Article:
Sorry Not Sorry: These Trendy Workouts Actually Work

3 So-Called Fad Exercises That Are Here to Stay

Sorry Not Sorry: These Trendy Workouts Actually Work

Trendy training methods, exercises, and fitness gadgets come and go. Today's hottest trends will probably be forgotten in a couple of years, like your mom's crusty Thigh Master.

But not always. Sometimes, new ideas stick and become part of the landscape.

Problem is, new methods often get reflexively crapped on. After all, "Arnold didn't do that!" Well, maybe he would've if had existed back then.

Here are three trendy things that you may be tempted to call fads, but they're not. They're innovative and effective, at least according to our editors.

Landmine Training

Back in the early 90s, I trained in a dilapidated gym where all the heavy dumbbells were broken. One day, out of desperation, I rigged up a barbell with weight plates on just one end, then shoved the other end into a corner. That way, I could do heavier one-arm rows.

Funny thing was, the unique line of pull and the angle actually felt great, even better than using a dumbbell.

I didn't know it then, but I'd just co-invented (along with probably thousands of others) a concept called "angled barbell training," a term coined by T Nation contributor Nick Tumminello.

It later became known as "landmine training" because some smart guy invented a device called a Landmine that held the barbell in place so you didn't have to damage the corners of the weight room. Today, you can buy a dozen different brands and variations of the gadget, like this one.

When T Nation started publishing articles about landmine training, there was some pushback:

"Stop trying to reinvent the wheel!"

"Just squat, drink milk, and get off my lawn, ya hooligans!"

You know, the usual comments from those crusty old farts who soil their Depends Night Defense any time they see an exercise method not used in Pumping Iron.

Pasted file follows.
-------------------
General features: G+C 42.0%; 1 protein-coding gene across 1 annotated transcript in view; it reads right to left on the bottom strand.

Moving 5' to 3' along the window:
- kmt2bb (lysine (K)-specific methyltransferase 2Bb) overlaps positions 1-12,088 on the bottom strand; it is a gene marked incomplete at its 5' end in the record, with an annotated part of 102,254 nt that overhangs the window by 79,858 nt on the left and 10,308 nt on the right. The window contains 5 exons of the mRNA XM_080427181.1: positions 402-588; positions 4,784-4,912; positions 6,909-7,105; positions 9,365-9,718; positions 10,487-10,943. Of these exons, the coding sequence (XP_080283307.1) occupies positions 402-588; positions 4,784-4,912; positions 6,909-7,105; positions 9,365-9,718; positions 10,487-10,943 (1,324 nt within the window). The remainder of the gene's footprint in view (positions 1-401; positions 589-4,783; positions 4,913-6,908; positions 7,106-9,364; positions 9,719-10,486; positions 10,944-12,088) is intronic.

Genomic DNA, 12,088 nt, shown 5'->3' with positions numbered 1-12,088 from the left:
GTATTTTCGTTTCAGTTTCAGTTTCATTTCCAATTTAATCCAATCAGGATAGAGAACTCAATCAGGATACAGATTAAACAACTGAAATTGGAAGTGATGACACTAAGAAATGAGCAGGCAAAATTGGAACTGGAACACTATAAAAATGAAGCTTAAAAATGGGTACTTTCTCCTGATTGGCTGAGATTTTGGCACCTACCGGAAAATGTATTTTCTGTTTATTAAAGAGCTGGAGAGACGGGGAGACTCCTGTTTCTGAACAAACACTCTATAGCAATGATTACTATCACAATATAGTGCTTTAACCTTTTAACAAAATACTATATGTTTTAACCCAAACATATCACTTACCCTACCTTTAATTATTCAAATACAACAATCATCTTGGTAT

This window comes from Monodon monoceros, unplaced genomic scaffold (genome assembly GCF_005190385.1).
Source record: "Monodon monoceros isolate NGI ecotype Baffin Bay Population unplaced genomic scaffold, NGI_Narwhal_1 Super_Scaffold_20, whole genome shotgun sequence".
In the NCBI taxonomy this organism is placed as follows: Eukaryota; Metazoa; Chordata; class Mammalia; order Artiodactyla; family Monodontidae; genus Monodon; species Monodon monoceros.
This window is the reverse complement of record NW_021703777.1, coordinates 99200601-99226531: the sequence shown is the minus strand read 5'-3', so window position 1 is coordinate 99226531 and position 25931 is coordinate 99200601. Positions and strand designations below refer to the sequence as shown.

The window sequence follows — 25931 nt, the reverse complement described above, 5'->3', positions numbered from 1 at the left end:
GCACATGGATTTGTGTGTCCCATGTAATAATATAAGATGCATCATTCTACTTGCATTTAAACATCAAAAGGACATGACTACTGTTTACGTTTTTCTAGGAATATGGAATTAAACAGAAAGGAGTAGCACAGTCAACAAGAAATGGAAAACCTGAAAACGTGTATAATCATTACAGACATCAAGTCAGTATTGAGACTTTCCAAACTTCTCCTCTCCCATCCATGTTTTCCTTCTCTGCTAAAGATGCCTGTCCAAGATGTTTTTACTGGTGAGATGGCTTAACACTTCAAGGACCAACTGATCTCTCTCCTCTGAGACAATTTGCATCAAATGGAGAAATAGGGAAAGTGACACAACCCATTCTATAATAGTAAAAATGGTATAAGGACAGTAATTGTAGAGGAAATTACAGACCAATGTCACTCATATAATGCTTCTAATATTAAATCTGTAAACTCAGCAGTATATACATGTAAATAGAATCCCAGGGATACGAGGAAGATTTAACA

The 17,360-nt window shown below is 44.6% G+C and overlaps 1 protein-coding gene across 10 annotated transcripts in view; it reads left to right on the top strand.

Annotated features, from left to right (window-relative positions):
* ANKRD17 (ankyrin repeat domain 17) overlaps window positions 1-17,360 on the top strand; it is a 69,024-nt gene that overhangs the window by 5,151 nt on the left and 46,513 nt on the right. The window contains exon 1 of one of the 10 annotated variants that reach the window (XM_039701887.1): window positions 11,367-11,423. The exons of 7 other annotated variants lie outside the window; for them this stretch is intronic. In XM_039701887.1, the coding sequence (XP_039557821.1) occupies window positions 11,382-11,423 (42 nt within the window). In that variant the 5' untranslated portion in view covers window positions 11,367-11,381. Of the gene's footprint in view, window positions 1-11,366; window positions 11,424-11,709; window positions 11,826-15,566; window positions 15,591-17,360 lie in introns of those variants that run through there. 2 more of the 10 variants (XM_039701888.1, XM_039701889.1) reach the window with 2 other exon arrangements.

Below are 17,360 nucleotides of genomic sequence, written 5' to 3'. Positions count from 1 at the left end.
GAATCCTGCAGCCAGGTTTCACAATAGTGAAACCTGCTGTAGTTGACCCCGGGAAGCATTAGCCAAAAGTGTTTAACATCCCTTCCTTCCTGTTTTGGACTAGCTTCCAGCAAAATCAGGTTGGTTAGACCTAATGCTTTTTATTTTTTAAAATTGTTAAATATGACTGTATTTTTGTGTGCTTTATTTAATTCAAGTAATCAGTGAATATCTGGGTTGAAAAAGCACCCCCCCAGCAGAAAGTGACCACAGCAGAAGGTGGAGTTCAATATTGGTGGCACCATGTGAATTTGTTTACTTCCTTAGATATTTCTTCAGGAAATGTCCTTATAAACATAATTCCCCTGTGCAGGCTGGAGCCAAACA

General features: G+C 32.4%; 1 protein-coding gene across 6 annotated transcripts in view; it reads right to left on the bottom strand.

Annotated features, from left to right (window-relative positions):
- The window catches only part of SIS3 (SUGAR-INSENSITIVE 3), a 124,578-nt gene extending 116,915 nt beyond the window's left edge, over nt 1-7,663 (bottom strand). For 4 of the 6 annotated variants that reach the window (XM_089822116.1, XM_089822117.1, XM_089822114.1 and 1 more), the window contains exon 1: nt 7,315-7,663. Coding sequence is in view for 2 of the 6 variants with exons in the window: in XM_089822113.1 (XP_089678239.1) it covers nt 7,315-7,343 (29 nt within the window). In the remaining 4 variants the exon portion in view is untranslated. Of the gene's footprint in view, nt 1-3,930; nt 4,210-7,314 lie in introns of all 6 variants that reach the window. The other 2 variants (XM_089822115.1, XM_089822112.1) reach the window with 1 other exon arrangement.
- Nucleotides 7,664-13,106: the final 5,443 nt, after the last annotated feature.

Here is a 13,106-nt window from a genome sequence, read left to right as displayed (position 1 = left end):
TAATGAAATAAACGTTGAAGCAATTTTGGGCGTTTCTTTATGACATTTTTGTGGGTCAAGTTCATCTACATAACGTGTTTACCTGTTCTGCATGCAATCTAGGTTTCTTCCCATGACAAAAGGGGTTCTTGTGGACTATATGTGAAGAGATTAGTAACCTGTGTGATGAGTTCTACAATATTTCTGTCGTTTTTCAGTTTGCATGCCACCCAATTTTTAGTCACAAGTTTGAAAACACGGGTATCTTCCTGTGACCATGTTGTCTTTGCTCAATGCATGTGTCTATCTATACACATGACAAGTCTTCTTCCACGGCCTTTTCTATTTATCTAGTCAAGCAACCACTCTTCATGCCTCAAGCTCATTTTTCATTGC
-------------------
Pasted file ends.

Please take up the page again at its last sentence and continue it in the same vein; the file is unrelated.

Well, sorry, octogenarian nighttime-undergarment wearers, but landmine training is here to stay. Why? Because it works:

  • It literally adds a new angle to all the foundational lifts, from squats to overhead presses. New angles present the muscles with new challenges, leading to new adaptations – fun adaptations, like muscle and strength gains.
  • For the newer lifter, most landmine exercises are hard to screw up, which is why many top trainers have their clients doing landmine deadlifts and RDLs. Safer, easier to learn, and highly effective.
  • More open-minded old farts also love their landmines. Cranky knees, elbows, or shoulders? You can work around all that with landmine exercises.
  • Toss a landmine into your home gym and you'll be able to inexpensively add dozens of exercises to your arsenal, from floor presses to unique core exercises.
  • Landmine training is fun. It's okay to have fun.

Here's Tony Gentilcore teaching some redheaded chick to do landmine squats, deadlifts, and lunges:

Now, doesn't that look fun? I wouldn't be surprised if commercial gyms started buying landmine devices for the same reason they had to start providing kettlebells and hip thrust machines – the people demanded it. – Chris Shugart

Band Workouts